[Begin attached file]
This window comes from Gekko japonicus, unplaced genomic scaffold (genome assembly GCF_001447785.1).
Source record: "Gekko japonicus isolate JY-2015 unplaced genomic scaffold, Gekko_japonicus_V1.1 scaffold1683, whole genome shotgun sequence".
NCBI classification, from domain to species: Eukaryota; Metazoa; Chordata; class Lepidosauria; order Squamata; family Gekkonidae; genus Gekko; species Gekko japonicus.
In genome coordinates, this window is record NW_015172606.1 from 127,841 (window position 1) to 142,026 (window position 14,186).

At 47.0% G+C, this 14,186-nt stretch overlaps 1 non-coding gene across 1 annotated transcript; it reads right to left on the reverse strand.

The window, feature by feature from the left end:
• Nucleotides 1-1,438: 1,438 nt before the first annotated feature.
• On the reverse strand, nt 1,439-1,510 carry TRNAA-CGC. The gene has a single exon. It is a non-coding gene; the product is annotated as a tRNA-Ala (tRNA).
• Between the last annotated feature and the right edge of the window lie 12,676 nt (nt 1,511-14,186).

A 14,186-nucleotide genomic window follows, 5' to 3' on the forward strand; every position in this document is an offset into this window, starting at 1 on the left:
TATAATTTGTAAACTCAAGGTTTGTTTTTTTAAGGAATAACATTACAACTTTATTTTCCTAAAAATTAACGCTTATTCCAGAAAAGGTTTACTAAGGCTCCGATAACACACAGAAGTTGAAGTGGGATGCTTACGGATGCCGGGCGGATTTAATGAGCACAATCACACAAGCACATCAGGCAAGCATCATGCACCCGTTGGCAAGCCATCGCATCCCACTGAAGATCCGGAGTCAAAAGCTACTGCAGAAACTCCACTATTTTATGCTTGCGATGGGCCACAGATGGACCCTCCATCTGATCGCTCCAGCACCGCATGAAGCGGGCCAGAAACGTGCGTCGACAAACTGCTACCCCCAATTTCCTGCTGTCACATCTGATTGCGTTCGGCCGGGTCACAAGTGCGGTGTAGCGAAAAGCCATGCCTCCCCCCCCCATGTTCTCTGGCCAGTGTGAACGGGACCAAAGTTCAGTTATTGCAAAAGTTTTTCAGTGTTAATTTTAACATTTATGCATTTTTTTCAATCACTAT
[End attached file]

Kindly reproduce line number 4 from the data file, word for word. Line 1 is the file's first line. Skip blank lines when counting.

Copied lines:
In genome coordinates, this window is record NW_015172606.1 from 127,841 (window position 1) to 142,026 (window position 14,186).